The 2019 EU annual report on human rights and democracy in the world marks the final phase of implementation of the EU Action Plan on Human Rights and Democracy (2015-2019) 1 . It presents the progress achieved to date, by means of a comprehensive set of actions taken by the European External Action Service (EEAS), the European Commission and EU delegations and offices around the world. In 2019, the EU demonstrated once again that it is a reliable, cooperative and principled global player, working for a better world where all human rights are fully protected and respected.
However, in many parts of the world, challenges remain. Human rights defenders (HRDs), journalists and media workers are under threat and attack because of their daily work, civic and democratic space continues to be restricted, women’s and girls’ human rights are being violated, and vulnerable groups are often left behind and exposed to further discrimination and inequality.
Against this background, the international community celebrated in 2019 the 10th anniversary of the Charter of Fundamental Rights, the 30th anniversary of the UN Convention on the Rights of the Child, the 70th anniversary of the Council of Europe and the 100th anniversary of the International Labour Organisation. These anniversaries gave great impetus to the EU’s continuous efforts to translate its legal and policy frameworks on human rights into reality. The EU worked with all partners to turn challenges into opportunities for all human beings, at any time, in any place.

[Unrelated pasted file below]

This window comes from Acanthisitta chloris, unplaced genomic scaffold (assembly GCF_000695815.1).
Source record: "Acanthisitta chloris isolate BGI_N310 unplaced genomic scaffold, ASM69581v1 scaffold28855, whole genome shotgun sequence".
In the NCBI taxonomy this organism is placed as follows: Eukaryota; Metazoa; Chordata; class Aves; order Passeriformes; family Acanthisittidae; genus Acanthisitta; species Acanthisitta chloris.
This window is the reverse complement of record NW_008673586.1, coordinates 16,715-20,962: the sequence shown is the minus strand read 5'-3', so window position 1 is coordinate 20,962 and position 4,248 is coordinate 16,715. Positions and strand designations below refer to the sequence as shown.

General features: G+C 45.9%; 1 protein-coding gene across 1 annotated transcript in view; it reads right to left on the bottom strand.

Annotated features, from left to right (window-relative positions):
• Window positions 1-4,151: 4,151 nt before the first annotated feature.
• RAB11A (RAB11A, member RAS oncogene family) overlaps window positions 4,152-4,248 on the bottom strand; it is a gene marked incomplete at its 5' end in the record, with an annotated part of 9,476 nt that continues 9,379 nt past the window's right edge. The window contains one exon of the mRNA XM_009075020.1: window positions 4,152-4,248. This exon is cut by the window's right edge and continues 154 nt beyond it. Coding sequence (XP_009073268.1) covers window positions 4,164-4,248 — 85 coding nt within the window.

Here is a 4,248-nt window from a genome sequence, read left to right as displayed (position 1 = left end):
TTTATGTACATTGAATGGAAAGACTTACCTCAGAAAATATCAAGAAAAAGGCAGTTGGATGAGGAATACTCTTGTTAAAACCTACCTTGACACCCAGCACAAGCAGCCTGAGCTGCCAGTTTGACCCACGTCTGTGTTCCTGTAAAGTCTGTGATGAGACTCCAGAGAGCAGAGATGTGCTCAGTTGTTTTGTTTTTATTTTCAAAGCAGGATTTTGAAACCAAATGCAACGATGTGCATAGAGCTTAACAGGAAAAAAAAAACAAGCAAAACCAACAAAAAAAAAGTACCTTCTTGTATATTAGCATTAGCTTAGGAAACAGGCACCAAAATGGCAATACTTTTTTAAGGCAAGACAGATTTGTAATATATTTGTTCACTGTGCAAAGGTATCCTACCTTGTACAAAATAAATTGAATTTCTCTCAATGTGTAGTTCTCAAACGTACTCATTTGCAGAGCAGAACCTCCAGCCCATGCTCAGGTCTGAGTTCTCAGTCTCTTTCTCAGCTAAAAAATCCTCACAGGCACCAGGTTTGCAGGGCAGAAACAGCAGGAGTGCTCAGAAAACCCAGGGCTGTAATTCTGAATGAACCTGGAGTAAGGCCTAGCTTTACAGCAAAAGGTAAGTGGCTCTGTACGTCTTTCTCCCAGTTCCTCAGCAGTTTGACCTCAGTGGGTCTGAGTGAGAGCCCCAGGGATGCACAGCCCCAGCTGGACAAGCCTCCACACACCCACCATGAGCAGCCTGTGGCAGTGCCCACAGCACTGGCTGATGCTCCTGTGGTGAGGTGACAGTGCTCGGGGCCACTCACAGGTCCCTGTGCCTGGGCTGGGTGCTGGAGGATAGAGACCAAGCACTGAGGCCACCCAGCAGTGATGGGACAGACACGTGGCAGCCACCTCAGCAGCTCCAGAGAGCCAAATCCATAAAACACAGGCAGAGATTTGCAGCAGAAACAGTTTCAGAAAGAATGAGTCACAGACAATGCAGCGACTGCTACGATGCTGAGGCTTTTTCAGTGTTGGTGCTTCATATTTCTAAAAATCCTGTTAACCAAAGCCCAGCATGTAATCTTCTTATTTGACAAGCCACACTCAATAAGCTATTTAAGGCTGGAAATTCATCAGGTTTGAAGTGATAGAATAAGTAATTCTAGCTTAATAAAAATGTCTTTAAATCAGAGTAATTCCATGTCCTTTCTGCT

The 21st EU-NGO Forum on Human Rights, held in Brussels on 3-4 December, put the human rights and environment nexus in the spotlight as an emerging challenge and gained unprecedented traction. On 9 December 2019, the Foreign Affairs Council agreed on the political appropriateness of establishing an EU global human rights sanctions regime to tackle serious human rights violations worldwide committed by state and non-state actors.
In 2019, the first ever EU guidelines focusing on economic, social and cultural rights were adopted: the EU Human Rights Guidelines on safe drinking water and sanitation. These guidelines opened new horizons in promoting the indivisibility of civil, political, economic, social and cultural rights. The Council also adopted Guidelines on non-discrimination in external action and revised Guidelines on EU policy towards third countries on torture and other cruel, inhuman or degrading treatment or punishment. Moreover, the Council conclusions on Democracy adopted in October provided a comprehensive framework to advance democratic governance.
This report focuses on thematic issues, using a number of country-specific examples, and aims to be a practical tool for all stakeholders. Reporting on human rights and democracy at country level can be found on the EEAS2 and EU delegations’ webpages.